Understanding the Purpose of Backstory

Avoiding the crutch of avoiding conflict

After twenty years in the animation industry and five more helping writers 1-on-1 develop their stories, one thing is clear—writers will do anything to avoid writing real conflict.

By actual conflict, I reference the presence of an inequity: an appreciation of two competing justifications representing an impasse within a conscious mind. And while illustrating this dilemma proves near impossible for many writers, others mistakingly turn to Backstory to avoid getting to the core of what is driving their story.

The Challenge of the Obstacle Character

A key component of creating a dilemma rests in the opposing natures of the Main Character Throughline perspective and the Obstacle Character Throughline perspective. Incompatible, yet similar at times, the IC perspective's role is to influence and challenge the Main Character to grow out of his or her justifications.

A writer asks if this influencing force can be someone from the Main Character's past on the Discuss Dramatica forum.

I know I could take a simpler route, for example, making the Impact Character someone from the present (a current friend, or an old acquaintance, or even an enemy) who helps (or forces) the main character to deal with their painful memories. But what if I wanted to choose to define the impact character as the person responsible for this significant past event and count the MC/IC relationship as the relationship they had in the past?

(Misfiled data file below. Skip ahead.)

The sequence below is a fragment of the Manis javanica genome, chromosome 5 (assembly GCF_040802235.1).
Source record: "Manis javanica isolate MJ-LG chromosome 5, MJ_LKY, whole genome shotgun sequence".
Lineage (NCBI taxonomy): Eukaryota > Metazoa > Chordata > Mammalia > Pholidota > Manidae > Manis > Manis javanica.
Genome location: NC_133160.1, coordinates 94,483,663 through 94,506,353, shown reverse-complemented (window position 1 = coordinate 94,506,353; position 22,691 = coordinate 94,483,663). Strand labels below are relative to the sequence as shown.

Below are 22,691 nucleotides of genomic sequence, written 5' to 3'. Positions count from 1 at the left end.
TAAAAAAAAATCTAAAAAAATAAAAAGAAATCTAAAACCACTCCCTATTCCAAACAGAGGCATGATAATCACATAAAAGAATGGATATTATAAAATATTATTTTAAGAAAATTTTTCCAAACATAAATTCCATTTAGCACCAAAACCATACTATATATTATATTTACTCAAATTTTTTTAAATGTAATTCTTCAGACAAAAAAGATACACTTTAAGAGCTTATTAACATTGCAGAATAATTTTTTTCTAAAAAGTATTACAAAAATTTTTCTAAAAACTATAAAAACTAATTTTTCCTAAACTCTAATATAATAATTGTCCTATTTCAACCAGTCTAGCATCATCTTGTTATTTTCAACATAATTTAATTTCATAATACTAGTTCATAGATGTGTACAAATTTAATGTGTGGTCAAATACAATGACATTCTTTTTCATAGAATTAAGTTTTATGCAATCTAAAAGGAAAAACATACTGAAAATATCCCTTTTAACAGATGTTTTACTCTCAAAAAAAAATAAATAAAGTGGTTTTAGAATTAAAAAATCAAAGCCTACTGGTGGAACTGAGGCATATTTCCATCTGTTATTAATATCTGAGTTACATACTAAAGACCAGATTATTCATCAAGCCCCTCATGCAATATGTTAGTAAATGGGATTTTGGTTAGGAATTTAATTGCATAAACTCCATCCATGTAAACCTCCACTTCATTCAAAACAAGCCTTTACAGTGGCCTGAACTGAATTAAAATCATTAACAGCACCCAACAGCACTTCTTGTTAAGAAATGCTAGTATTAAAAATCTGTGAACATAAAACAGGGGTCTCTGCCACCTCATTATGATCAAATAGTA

Assuming the Main Character's story is about a source of conflict generated from what happened (the Past), the Obstacle Character perspective would be anyone who triggers recollections through conflict.

The Main Character is not a real person, she is a perspective, so It's not her Memories that are being triggered or brought to light, but rather a process of Memory-ing (recollecting, reminiscing) that is the source of challenge to the personal perspective.

Flashbacks may be part of this Memory process, but Backstory is not. The Backstory is where you find the genesis of the justification in the current story:

Backstory -> Initial Story Driver -> Forestory

Forestory is what most people understand to be THE story. Backstory explains WHY, or HOW, the individual Problems in each Throughline came to be. Turning to a character from the "past" to challenge the MC avoids the proper illustration of an Obstacle Character Throughline perspective.

Drudging Up Backstory in a Scene

The discussion continues to suggest pulling from the Backstory to illustrate a key Storybeat within the narrative:

  1. A young knight in training faces a trial by combat, but they're blindfolded and come to discover a new skill that they would have never known before.
  2. The knight stands before his people as King, surveying the crowd for a suspected mercenary sent to assassinate him and his family as he performs a traditional ceremony.
  3. Years earlier, the boy who would be King climbs a treacherous cliffside with his father without a care in the world, making it to the top safely… though his father hesitates and stumbles and falls to his death before his eyes.